Exactly, Written, I dislike overt evangelism of any kind, whether it's Christian, aetheism, environmentalism,abortion, gun control...

A little more parable and less preaching, Robyn.

Certainly, Tami.
They don't push the beat.

That's well put, Rowan.
I really like Modesitt. Technically, his writing is sometimes clumsy, but I find myself reading him over and over.

I agree about Goodkin.
He lost me as a reader after book three or four.

Poetry, fortunately, is also usually short and too the point, Kate!
And not as intentionally deceptive.

Bernita said...

Never having read it, I couldn't venture an opinion, Elizabeth.

Bonnie Calhoun said...

Now i must say that once a year I do enjoy the Drum and Bugle Corps competitions that are held here. LOL...and that is far more than a drum solo!

But I do agree on reading books where the message is pedantic. It gets boring after a while, and I just want to scream, "Enough already!"

writtenwyrdd said...

I own every L.E. Modsett book, but many of them are too overbearing in the message dept. for me. Not all of them overdo the message, but some do, especially the most recent ones.

that said, he writes great stories.

writtenwyrdd said...
This comment has been removed by a blog administrator.
Bernita said...

That would be absolutely thrilling event, Bonnie.

He's still on the plus side for me, Written...perhaps because it seems a natural part of the worlds he has built.

Steve G said...

I can take a beating by the drum as long as the beat is something I like. I don't want to know how an orange tree grows and the insects that live off of it, if the cool taste of the fruit is all that is needed.

Bernita said...

You mean in a generic sort of way, Steve?

Steve G said...

Yes, smile.

Anonymous said...

As drums are the heartbeat of music, so should the subtle hint of the main message be in writing.

Bernita said...

Nicely put, Anon!

raine said...

Agree with Rowan. Wrap your (subtle) message in a wonderful story, and it'll not only get through, but be more effective.
I dislike being hammered. I tend to strike back.

Bernita said...

The thud you hear is the sound a book hitting the far wall....
Gets my stubborn back up, too, Raine.

anna said...

drumming ... the beating of the earth's heart.
and a piece of fiction that's preachy is reason to revolt hah!

writtenwyrdd said...

Have any of you ever literally thrown a book that annoyed you? I did. It was ERAGON.

Bernita said...

People are sometimes revolting, Anna.

Literally? Probably not, Written, since I'm not given to tempermental displays.
Verbally though,I'm likely to say "What a piece of sh...."

Rick said...

Damn, I didn't see today's post till I refreshed - and a line from "Lepanto," no less!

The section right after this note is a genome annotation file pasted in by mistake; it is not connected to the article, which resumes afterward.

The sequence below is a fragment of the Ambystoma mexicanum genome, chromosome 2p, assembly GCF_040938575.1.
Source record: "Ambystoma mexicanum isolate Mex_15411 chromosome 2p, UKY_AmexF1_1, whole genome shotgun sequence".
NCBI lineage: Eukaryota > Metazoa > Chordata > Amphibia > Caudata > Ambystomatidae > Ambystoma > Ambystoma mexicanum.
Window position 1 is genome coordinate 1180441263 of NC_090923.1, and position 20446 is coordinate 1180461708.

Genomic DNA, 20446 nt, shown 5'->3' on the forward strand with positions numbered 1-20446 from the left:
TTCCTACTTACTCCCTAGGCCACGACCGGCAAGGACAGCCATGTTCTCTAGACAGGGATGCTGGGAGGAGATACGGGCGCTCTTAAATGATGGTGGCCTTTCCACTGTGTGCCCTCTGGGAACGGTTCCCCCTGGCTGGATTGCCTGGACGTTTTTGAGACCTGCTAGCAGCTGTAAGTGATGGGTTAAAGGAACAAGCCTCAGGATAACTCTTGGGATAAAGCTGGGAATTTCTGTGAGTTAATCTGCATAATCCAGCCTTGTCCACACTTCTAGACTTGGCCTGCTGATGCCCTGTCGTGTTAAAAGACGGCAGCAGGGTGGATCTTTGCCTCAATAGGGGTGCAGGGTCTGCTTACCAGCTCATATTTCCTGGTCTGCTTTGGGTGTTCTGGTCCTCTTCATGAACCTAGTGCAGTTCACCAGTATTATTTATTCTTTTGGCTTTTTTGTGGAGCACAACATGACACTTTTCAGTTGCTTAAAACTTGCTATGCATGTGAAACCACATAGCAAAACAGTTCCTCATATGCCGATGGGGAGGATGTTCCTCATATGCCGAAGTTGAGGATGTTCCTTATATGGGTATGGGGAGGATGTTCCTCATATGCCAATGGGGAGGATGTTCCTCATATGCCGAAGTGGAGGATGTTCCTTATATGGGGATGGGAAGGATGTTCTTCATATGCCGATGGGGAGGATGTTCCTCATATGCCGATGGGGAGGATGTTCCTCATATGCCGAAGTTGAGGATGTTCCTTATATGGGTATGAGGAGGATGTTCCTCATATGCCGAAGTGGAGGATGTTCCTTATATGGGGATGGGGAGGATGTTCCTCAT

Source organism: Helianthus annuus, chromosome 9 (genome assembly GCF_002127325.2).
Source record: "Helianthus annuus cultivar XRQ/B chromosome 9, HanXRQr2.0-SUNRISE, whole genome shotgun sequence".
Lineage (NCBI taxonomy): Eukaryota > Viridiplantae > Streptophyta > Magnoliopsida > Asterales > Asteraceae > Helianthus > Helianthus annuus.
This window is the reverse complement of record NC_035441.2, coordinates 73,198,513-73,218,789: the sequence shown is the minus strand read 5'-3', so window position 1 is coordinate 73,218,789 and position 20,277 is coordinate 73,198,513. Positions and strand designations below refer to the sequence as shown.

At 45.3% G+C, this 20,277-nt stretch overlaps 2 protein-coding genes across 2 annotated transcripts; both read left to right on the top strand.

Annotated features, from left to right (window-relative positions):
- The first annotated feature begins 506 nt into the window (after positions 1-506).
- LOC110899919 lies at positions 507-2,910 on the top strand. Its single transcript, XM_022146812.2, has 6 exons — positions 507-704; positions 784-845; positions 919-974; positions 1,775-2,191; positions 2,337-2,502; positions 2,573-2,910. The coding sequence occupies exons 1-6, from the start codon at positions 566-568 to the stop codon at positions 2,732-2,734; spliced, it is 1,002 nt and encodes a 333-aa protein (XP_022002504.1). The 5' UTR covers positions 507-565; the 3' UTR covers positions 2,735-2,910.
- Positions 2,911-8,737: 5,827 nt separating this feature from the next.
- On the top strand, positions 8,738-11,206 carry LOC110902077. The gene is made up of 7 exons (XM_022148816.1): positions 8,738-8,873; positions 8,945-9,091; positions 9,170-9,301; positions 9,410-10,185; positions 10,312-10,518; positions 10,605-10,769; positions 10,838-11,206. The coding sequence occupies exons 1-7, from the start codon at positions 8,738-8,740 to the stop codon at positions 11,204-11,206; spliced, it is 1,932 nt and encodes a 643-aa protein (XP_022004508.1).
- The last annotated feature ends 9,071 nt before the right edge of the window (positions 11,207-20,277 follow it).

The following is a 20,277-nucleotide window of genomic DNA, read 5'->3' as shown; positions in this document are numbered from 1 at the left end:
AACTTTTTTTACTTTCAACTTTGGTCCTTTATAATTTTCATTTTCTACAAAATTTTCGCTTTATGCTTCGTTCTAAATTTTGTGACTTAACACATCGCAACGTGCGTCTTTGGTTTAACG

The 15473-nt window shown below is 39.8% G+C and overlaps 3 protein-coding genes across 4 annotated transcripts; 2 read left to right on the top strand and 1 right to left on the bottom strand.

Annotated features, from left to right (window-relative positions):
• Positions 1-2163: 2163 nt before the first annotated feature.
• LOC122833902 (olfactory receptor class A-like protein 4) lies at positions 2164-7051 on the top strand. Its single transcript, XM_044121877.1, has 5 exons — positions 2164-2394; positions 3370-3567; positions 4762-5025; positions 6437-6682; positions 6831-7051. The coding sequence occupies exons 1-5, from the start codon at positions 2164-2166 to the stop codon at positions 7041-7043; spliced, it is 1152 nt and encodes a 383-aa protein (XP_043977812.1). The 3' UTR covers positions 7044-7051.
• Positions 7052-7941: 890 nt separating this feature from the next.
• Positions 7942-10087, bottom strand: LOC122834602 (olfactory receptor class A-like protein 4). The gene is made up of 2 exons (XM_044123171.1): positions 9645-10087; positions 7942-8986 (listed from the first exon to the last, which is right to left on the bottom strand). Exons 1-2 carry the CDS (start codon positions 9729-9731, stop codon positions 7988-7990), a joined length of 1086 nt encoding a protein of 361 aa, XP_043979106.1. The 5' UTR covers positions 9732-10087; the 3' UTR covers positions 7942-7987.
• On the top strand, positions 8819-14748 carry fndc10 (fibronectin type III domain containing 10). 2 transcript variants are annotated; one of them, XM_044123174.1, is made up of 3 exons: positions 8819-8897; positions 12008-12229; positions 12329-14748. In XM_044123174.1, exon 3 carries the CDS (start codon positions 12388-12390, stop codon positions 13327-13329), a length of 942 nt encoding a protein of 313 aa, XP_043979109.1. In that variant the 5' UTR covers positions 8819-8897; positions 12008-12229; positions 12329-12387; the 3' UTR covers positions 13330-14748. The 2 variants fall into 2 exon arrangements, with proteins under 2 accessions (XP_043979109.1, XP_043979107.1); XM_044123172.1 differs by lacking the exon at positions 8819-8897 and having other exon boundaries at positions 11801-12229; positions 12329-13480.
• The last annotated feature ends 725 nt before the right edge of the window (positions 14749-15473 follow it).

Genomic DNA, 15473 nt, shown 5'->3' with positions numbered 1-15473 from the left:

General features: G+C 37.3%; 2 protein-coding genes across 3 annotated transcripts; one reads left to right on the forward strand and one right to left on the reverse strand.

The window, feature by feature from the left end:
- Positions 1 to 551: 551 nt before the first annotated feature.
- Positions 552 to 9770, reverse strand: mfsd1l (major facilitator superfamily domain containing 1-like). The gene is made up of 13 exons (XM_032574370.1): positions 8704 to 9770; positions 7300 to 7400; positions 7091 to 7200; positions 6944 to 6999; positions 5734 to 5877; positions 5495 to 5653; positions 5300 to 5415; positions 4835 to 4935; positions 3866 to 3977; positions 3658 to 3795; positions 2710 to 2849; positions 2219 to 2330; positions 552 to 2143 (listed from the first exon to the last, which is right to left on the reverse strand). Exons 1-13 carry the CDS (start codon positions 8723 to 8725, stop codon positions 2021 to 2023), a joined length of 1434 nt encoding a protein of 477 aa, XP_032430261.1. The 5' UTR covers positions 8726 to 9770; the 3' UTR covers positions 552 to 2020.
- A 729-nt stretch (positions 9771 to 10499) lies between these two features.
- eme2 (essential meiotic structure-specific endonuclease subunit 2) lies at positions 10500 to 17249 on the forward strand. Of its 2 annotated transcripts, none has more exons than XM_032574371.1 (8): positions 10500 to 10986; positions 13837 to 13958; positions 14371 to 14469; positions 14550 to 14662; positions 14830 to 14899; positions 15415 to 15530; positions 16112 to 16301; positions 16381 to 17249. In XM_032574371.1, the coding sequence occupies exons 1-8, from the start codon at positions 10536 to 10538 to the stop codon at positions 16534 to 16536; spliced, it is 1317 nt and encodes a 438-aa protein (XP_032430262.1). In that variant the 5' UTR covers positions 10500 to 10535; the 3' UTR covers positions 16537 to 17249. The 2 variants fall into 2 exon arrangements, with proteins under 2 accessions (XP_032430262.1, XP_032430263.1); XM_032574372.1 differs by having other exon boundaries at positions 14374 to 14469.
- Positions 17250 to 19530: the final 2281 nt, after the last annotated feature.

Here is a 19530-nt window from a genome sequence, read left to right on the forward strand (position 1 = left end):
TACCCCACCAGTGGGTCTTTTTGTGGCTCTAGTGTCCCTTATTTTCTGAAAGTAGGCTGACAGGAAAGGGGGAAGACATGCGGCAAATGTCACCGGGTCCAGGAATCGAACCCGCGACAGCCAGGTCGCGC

I like being led - not pushed.

Which sums it up nicely.

On some level, almost any work of fiction has a message, because it reflects the author's outlook. You are, among other things, making a point about the sexuality and sexual attractiveness of women over 40, but the story makes the point simply by being, without beating the reader over the head.

Anent your Lepanto reference, though, the drumbeats aren't always of our own making. When I first invented Catherine and her world, my characters' attitudes toward "Monites" - read Muslims - mattered only in story terms. Now the contemporary overtones are inescapable, and I have to think about what message I might be conveying.

Gabriele C. said...

Lol, I never made it through Goodkind's first book - not because of messages but because I didn't like his style and could care less for his characters.

MZB lost me on her later Avalon books with her tree hugging good women pseudo-Celts. And her Darkover series never reached its pre-Avalon level when she took it up again, either. Clearly, she had become an Institution.

writtenwyrdd said...

Alas! May I become so popular I am a victim of my own success like MZB, LKH or others.

I know people who know people who know MZB (one of those connections) adn I gather that a lot has been going on in the personal life in recent years.

As far as book tossing goes, I only ever threw the one, and it was more like dropped it to the floor a few feet away rather than a forty-yard pass. I paid too much for it to really give it the heave ho.

spyscribbler said...

writtenwyrdd, I've thrown two books in my life. One because of the haphazard last quarter of what WAS an awesome book, and I regularly throw John le Carre's work. His work has a way of getting under my skin.

But I keep reading him, because by Chapter 7 I'm completely fascinated and I can't put the book down, and also because they challenge me.

Bernita said...

True, Rick, and my heroine has certain rather rigid attitudes about terrorists as well.

Gag me, Gabriele. So tired of noble savages and flowers-spring-up-where-they-walk pseudo-paganism.

There's usually a clear line between keepers and non-keepers, Written.

Anonymous said...

The Catcher in the Fu%@ing Rye! Tossed it right out the window the second time I read it and couldn't figure out what was so great about it.

Bernita said...

"...couldn't figure out what was so great about it."

I have never figured that out either, Anon.Thought it was crap.